The imperial city of DC has run amok with its recent spending bill
The recently passed COVID relief and omnibus spending bill is so obscene that it might serve a useful purpose. If President Trump will hold it up as an example of a government that no longer represents the American people, those same people might begin to understand both how important President Trump is and how corrupt our representational system has become.
We have known for decades that the Imperial City of D.C. is no longer involved in the representative government required as our Republic's basic foundation. The majority of our "representatives" on both sides of the aisle are co-opted by K Street lobbyists whom anyone may purchase, from Wisconsin dairy farmers to Catholic Charities to Big Tech.
The Communist Party of China does not need K Street. It has its own ways to influence. A look at the recently passed bill in Congress that "gives" $600 to each qualified individual citizen or alien to offset the enormous drag on the economy, not just from COVID-19, but from the non-scientific reaction to the virus in the form of ad hoc lockdowns and resulting business closures, bankruptcies, and job and income losses.
As the president has said, $600 is a pittance. His opposition has resulted in Pelosi's offering to raise the ante to the $2,000 level that Trump has suggested. But this offer is just much more spending without curtailing the unnecessary spending. We need a bill that transfers more money to those who truly need it in lieu of those who don't need it.
If you want to see that D.C. is totally corrupt and undeserving of any support from tens of millions of hardworking, good-hearted, tax-paying Americans, just look to this legislation's giveaways to a host of groups at home and abroad totally unconnected to the impact from the virus. When you add in that no one could have read the almost 6,000-page bill before voting on it, that brings up a constitutional question: if our representatives have not read the bill, yet still voted, they have violated their constitutional oath.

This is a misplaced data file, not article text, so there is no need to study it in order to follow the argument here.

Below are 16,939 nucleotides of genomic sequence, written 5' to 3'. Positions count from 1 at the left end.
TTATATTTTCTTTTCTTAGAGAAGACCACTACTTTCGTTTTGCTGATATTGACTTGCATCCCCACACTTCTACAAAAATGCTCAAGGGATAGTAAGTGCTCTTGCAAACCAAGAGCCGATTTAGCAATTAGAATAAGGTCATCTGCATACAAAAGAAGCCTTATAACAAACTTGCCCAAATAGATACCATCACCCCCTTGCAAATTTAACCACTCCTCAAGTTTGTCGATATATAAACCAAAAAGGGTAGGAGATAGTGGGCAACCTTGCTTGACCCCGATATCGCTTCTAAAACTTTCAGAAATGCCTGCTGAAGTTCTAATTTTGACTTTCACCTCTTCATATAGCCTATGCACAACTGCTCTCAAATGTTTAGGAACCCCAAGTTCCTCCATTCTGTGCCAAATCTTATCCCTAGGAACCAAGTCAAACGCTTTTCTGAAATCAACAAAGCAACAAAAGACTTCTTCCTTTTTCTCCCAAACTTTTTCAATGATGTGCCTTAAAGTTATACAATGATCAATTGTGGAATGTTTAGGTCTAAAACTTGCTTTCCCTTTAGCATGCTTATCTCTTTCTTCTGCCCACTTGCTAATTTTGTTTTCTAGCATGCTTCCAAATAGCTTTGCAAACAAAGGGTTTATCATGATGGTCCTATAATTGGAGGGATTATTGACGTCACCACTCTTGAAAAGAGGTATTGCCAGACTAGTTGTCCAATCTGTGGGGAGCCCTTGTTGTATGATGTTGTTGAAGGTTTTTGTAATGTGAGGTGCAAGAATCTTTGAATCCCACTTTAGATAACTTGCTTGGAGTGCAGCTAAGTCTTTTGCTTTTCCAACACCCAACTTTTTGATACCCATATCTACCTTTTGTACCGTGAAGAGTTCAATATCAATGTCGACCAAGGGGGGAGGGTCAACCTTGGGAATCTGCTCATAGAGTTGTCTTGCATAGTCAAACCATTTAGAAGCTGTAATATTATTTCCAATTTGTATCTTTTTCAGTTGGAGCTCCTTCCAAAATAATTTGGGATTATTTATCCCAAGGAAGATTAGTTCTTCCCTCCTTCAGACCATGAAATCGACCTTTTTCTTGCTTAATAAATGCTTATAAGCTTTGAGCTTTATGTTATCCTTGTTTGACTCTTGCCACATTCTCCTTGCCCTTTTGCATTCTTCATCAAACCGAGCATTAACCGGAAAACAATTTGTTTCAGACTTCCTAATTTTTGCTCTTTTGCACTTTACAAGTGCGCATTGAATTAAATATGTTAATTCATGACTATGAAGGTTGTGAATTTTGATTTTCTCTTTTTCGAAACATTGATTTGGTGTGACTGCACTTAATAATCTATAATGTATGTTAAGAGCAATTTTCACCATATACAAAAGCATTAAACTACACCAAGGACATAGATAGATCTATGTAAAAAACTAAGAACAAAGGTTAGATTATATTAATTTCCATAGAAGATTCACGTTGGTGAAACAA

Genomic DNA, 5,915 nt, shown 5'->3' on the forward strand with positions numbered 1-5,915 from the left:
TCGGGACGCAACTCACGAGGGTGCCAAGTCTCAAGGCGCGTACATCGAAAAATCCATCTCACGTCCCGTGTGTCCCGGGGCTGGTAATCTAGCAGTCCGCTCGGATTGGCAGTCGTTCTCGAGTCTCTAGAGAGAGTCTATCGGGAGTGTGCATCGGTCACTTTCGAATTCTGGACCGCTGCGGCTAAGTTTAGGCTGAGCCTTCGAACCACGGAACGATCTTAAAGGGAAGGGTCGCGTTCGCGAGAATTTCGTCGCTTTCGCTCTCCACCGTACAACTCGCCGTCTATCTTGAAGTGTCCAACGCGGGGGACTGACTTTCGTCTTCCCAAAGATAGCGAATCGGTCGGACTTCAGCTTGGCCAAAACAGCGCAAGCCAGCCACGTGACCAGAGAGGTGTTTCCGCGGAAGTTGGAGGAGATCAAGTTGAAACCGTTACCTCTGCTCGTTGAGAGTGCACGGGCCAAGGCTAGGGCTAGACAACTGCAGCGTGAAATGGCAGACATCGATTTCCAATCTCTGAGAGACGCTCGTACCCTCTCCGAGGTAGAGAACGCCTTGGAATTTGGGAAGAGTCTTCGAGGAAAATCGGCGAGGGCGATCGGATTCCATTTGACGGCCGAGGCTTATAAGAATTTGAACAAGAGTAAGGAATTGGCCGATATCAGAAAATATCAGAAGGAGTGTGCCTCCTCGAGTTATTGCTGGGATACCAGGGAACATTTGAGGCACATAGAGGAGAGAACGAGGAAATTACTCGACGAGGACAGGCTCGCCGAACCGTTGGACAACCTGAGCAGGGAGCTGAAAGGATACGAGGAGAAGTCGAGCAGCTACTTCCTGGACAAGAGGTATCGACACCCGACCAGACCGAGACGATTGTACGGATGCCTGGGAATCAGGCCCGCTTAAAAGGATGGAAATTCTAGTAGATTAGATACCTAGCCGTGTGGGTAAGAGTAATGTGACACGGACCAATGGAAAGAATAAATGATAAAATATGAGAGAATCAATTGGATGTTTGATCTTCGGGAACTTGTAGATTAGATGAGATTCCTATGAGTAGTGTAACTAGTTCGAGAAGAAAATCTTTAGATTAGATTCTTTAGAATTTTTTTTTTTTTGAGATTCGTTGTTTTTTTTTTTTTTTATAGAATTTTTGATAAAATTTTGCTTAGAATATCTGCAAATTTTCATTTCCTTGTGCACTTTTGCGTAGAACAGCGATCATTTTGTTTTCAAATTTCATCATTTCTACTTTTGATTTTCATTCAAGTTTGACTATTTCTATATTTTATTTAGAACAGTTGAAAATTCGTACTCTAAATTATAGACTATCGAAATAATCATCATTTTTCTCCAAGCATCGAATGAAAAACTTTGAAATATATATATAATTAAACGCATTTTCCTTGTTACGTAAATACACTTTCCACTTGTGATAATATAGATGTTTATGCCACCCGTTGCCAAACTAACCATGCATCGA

Those voting admit that they have not read the bill. This bill has not passed as the result of any reasonable legislative due diligence on the part of those voting either for or against. This is taxation without true representation. We've been through this before with King George III. Therefore, the bill as passed cannot be legal.
The president is obligated to veto this bill. If Congress overrides the veto, the president should declare it illegal and refuse to enforce it, with the Treasury holding the money. That would mean an appeal to the SCOTUS. And then, if the SCOTUS decides that the bill is legal, the president should still refuse to enforce the bill.
I realize that we are in the throes of deciding who shall serve as our next president and that President Trump is working overtime to secure a fair election result. However, by making this bogus bill a central focus, the president could once again show how important it is for him to have a second term.
Christopher Garbacz is a former economics professor who has published extensively.
Image: In 2017, Trump promised to cut regulations and, to give a visual sense, stood next to a huge stack of paper. That stack seems appropriate in light of the almost 6,000-page spending bill. YouTube screen grab.